The distinction is important, because it suggests that while for Coco and AT1 holders conversion triggers are clearly defined, senior bondholders will continue to be hostage to regulator discretion. It is this regulatory discretion that will determine the point of non-viability (PONV), the definition of which is vague. In a recent Bank of England speech, for example, PONV was described as being reached “when the supervisory authority identifies that the institution was failing, or likely to fail, and that no other solution, absent the use of resolution tools, would restore the institution to viability.”
It added that “resolution powers would only be used if it was necessary to employ them in order to meet clearly defined public interest objectives, for example the maintenance of financial stability and the protection of depositors.”
The problem with these definitions, for senior bondholders, is self-evident. This is that the point at which bail-in can be triggered is based purely on interpretation of highly subjective terms such as “likely to fail” and “public interest”. “The Swiss have published more detail on PONV, but we have nothing that investors can truly analyse,” says Ineke. “From the perspective of investors, no progress has been made on pinning down a definition of PONV.”
“In the case of products that have been structured to have objectively determinable capital triggers, you have a reasonably clear picture of where you stand as an investor,” says Howe at Sidley Austen. “But if your product exposes you to what the bail-in regime happens to be in the future, then it is much more difficult for investors. You are then exposed to the more nebulous and subjective concept of PONV — and the thing to remember about that is that it looks like bail-in risk is going to apply to all bank debt.”
Precedents are little guide
Although it may be difficult — and possibly dangerous — to draw decisive conclusions from the two major credit events of this year, bankers say that both have sent out reasonably conclusive, and ominous, messages to senior bondholders. Granted, investors in senior debt were spared a bail-in when SNS Bank of the Netherlands was nationalised in February, while equity holders and subordinated bondholders (up to tier two) were wiped out in what Fitch described as “the harshest burden-sharing at a rated bank since the onset of the eurozone crisis.”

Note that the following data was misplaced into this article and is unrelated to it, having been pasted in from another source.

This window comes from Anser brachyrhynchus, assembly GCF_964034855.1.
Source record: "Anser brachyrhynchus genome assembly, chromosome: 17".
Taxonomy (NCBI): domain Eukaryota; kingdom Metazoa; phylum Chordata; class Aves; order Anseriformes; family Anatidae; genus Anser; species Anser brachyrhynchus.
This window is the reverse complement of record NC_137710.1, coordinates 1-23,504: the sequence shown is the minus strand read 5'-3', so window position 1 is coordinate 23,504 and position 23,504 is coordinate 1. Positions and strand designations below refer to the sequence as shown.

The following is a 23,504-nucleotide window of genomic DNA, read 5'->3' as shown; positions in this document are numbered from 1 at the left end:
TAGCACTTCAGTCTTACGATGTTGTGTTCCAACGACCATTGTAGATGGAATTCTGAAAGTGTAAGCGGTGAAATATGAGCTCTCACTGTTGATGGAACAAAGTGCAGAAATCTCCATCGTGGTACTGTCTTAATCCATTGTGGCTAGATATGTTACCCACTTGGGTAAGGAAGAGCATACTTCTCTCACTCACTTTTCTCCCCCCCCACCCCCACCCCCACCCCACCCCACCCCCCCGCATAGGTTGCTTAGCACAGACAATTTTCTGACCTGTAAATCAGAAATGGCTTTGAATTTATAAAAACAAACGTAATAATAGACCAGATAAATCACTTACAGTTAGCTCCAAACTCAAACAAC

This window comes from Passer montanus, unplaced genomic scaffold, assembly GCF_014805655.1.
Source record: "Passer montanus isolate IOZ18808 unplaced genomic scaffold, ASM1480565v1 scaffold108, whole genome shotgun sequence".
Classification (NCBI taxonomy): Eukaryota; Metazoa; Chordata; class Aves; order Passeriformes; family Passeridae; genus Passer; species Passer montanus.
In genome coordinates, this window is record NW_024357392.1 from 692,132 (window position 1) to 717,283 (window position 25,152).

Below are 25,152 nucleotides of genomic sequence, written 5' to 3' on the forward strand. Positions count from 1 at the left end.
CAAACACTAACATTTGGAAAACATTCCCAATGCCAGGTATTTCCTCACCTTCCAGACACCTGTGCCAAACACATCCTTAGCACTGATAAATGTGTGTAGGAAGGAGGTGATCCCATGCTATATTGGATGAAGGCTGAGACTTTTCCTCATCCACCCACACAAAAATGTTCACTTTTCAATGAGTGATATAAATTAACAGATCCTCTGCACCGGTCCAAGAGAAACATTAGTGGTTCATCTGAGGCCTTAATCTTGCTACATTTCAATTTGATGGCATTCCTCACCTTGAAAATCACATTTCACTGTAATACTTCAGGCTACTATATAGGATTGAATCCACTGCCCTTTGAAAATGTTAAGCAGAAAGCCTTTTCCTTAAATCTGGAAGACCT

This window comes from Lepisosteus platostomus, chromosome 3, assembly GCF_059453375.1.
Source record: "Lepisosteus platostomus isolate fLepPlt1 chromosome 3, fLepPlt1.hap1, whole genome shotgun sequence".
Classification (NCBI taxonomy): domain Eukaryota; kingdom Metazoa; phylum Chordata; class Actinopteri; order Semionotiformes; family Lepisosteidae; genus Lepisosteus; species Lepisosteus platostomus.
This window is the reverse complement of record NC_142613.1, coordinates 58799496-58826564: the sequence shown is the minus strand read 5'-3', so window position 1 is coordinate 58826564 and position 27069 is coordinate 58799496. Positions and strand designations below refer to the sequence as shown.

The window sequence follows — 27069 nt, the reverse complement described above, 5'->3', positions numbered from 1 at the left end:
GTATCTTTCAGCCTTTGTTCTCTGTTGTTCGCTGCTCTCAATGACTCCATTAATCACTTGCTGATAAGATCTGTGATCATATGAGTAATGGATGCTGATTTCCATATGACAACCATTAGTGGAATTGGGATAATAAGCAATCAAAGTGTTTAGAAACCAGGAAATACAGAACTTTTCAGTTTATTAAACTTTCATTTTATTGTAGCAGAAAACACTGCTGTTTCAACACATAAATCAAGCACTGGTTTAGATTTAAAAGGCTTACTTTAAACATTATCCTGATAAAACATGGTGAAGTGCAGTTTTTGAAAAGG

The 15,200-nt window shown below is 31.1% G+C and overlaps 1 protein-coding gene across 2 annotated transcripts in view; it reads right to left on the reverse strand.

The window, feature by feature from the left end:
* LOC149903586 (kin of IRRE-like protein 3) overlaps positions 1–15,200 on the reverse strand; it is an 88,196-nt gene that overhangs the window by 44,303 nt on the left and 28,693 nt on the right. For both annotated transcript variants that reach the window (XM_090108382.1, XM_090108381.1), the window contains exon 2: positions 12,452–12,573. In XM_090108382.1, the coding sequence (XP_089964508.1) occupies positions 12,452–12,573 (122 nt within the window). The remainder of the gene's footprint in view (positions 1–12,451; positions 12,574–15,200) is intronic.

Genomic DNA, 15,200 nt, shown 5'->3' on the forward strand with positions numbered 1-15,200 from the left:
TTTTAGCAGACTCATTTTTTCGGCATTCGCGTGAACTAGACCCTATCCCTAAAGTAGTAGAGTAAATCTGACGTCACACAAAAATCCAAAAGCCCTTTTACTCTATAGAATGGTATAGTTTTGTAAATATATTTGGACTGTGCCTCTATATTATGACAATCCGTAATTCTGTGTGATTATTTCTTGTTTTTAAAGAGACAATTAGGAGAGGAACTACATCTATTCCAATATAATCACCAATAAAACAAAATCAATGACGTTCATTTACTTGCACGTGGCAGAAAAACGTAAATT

But as Morgan Stanley’s Ineke says, it would be a mistake for senior bondholders to take SNS as a blueprint. “There were a number of operational difficulties with bailing-in senior SNS bondholders,” she says. “But Dutch finance minister Dijsselbloem made it very clear that in the future, when RRD is in place, senior debt will be fair game.”
The Cyprus bail-out, meanwhile, involved a sizeable bail-in dimension, with large contributions from bank debt holders at all levels and senior lenders, as well as wealthy depositors.
Sidley Austin’s Roith says that the Cyprus event was probably not a useful precedent for bondholders, because the catalyst was a sovereign debt crisis which was dealt with by the Troika rather than a banking regulator, but it did produce a seismic shock for depositors.
Nevertheless, Roith says that Cyprus was another reminder of the value of the clarity that will be enshrined in the RRD. “Cyprus shows how important it is that everybody knows at the outset of a crisis which liabilities are going to be bailed in and which will be left untouched,” he says. “And it is to be hoped that the RRD will set out the bail-in hierarchy very clearly.”
No room for complacency
Despite these precedents, Ineke says that many investors remain surprisingly complacent about the prospects for senior debt being subject to bail-in. “I think investors may be in for a shock when the rating agencies start downgrading senior debt in response to RRD,” she says.
The probability of senior debt being bailed in has significant implications for pricing and liquidity in the market for subordinated debt. Ineke says that Morgan Stanley advised investors to take an underweight position in senior debt last October, for several reasons. “We went underweight based on valuations and because senior debt is more vulnerable to downgrades than sub debt,” she says. “We also expect depositor preference to be included in RRD, which means that as a senior bondholder you may be subordinated to 40% of the balance sheet.”
While RRD may bring more clarity, for the time being, investors in senior debt will need to make a judgement on the likely response of national regulators to banks judged to be failing or likely to fail. As that response will differ from country to country, and will be based on a range of economic, political and social influences, it is likely to be translated into differences in trading levels.
In the subordinated debt market, many of these pricing differentials have already been ironed out. “Two or three years ago, the tier one spreads of UK banks traded wider than the rest of the market, and especially relative to the French, Dutch and German banks,” says Krim. “That was based on the market’s perception that the FSA had stronger bail-in powers under the UK’s Banking Act than many of its peers elsewhere in Europe. Those differences in spreads have disappeared as investors have recognised that legislation elsewhere in Europe is being brought into line with the UK’s.”
Shareholders’ pre-emptive rights
Another complication arising from heterogeneity of legal regimes across Europe is the theoretical conversion of debt to equity, which could again lead to differences in pricing levels of bail-inable debt.
“Issuing subordinated debt that converts into equity is relatively straightforward for a Spanish bank like BBVA, where corporate law is accommodative to companies asking for shareholder approval to issue convertibles on a non pre-emptive basis,” says Krim. “In the UK it has been more difficult for banks to set a conversion price and issue on a pre-emptive basis. Industrial corporates have blanket approval to issue convertible bonds, but banks don’t yet have the same freedom.”